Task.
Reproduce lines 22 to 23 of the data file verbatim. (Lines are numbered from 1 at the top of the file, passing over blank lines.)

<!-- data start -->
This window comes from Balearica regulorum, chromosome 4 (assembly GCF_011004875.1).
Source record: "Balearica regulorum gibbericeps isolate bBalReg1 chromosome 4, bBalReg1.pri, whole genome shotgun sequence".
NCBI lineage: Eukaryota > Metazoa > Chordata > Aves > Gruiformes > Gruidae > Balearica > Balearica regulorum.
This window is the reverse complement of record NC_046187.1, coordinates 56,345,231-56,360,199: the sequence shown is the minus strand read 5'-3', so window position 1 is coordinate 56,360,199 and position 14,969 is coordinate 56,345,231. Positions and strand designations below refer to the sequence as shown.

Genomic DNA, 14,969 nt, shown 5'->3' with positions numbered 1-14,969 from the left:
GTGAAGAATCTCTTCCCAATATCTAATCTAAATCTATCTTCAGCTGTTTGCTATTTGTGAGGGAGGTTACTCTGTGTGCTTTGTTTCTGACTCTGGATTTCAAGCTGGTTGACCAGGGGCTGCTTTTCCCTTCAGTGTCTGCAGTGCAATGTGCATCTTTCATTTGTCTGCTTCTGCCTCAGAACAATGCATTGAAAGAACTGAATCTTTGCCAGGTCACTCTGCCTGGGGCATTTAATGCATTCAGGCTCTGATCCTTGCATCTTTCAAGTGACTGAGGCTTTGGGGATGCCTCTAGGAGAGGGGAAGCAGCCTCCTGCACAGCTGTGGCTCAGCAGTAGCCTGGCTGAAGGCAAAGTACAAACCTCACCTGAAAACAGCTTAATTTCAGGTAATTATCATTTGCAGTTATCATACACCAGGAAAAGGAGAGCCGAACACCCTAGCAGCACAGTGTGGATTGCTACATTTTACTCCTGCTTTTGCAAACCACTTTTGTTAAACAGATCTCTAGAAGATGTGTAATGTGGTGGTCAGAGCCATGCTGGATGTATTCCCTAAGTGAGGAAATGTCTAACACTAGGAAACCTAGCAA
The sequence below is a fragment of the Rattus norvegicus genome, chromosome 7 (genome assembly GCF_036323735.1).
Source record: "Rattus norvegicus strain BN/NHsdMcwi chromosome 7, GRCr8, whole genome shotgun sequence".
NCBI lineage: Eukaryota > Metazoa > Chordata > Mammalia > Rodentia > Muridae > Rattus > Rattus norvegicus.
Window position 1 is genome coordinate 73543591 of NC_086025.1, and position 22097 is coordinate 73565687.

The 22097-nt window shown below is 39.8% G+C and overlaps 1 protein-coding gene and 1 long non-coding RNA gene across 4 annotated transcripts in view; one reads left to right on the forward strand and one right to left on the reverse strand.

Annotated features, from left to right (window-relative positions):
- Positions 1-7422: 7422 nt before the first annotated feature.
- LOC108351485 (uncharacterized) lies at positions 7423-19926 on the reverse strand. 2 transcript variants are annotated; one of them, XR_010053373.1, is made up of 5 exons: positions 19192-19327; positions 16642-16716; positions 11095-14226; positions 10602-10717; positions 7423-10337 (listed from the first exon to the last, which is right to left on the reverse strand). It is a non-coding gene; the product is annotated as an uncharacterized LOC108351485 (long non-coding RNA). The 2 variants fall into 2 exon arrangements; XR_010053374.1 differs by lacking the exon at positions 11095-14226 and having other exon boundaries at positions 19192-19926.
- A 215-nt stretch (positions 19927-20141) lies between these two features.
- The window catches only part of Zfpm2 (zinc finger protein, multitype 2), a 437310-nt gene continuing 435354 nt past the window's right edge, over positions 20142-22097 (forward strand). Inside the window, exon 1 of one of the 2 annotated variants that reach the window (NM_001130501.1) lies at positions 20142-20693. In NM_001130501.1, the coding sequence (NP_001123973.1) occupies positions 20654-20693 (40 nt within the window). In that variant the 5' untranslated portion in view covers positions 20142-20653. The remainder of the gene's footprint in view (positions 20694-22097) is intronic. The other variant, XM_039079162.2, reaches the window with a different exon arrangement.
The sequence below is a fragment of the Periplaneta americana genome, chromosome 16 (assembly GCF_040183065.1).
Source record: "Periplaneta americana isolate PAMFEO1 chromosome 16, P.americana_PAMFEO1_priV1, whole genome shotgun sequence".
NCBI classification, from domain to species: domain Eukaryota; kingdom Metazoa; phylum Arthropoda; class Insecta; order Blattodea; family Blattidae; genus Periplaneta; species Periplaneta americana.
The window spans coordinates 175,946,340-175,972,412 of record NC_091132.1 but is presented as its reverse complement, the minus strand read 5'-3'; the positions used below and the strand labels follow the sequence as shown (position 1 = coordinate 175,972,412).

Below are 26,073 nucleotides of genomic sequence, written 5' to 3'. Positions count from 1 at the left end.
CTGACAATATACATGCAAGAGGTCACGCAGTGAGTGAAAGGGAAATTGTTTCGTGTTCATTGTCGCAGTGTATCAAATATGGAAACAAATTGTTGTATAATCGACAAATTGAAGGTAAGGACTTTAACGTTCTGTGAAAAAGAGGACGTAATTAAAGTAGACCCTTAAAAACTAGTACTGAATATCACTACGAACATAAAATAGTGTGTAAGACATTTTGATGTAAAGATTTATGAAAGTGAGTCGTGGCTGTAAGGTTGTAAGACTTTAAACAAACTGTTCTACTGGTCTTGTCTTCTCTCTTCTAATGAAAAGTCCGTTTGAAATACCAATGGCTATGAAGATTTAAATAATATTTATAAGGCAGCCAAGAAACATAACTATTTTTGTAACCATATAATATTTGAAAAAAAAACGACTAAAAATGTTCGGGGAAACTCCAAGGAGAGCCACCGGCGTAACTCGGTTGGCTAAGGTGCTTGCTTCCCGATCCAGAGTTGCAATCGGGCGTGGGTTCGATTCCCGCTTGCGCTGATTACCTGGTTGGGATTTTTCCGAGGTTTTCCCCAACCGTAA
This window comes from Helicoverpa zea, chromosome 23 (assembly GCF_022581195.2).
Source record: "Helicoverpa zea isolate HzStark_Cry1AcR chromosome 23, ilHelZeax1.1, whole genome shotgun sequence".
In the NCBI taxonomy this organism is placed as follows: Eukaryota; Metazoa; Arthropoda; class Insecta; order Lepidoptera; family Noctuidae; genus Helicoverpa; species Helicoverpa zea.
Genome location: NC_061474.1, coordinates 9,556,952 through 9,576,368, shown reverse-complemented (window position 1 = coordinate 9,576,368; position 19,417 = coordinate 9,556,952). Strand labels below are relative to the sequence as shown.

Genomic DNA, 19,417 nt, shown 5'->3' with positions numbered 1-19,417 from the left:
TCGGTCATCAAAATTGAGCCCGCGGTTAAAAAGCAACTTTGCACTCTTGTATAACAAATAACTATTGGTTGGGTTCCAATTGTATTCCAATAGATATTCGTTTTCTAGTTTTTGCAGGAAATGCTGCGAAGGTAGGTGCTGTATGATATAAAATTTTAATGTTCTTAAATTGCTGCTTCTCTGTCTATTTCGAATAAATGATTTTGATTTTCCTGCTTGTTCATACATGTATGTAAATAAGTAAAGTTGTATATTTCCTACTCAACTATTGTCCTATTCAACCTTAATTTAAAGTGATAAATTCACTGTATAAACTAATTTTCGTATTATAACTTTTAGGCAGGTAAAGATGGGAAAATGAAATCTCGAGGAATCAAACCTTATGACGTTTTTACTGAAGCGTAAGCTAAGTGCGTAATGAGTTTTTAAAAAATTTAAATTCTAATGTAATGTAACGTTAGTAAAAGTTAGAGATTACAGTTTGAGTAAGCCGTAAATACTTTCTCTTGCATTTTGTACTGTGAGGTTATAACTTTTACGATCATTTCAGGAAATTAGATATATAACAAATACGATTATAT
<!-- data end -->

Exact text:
CTGACAATATACATGCAAGAGGTCACGCAGTGAGTGAAAGGGAAATTGTTTCGTGTTCATTGTCGCAGTGTATCAAATATGGAAACAAATTGTTGTATAATCGACAAATTGAAGGTAAGGACTTTAACGTTCTGTGAAAAAGAGGACGTAATTAAAGTAGACCCTTAAAAACTAGTACTGAATATCACTACGAACATAAAATAGTGTGTAAGACATTTTGATGTAAAGATTTATGAAAGTGAGTCGTGGCTGTAAGGTTGTAAGACTTTAAACAAACTGTTCTACTGGTCTTGTCTTCTCTCTTCTAATGAAAAGTCCGTTTGAAATACCAATGGCTATGAAGATTTAAATAATATTTATAAGGCAGCCAAGAAACATAACTATTTTTGTAACCATATAATATTTGAAAAAAAAACGACTAAAAATGTTCGGGGAAACTCCAAGGAGAGCCACCGGCGTAACTCGGTTGGCTAAGGTGCTTGCTTCCCGATCCAGAGTTGCAATCGGGCGTGGGTTCGATTCCCGCTTGCGCTGATTACCTGGTTGGGATTTTTCCGAGGTTTTCCCCAACCGTAA
This window comes from Helicoverpa zea, chromosome 23 (assembly GCF_022581195.2).